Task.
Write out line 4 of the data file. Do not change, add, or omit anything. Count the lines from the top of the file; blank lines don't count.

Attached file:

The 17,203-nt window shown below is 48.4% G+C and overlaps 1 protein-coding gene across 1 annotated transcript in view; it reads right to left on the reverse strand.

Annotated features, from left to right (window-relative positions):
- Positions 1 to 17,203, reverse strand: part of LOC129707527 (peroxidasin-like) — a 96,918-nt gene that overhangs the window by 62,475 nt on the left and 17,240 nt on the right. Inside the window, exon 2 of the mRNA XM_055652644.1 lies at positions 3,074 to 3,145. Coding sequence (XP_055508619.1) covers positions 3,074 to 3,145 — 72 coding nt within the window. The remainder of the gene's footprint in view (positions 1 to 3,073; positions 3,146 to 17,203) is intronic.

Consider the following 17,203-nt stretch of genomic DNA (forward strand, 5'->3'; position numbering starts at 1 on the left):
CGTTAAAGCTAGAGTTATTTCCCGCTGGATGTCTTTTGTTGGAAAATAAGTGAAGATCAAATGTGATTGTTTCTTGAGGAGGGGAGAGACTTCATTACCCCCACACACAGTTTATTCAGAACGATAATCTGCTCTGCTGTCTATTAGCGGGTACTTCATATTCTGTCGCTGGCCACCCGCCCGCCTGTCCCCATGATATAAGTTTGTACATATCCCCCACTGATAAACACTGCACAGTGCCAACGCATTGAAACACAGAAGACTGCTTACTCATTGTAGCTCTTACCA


Consider the following 17,203-nt stretch of genomic DNA (forward strand, 5'->3'; position numbering starts at 1 on the left):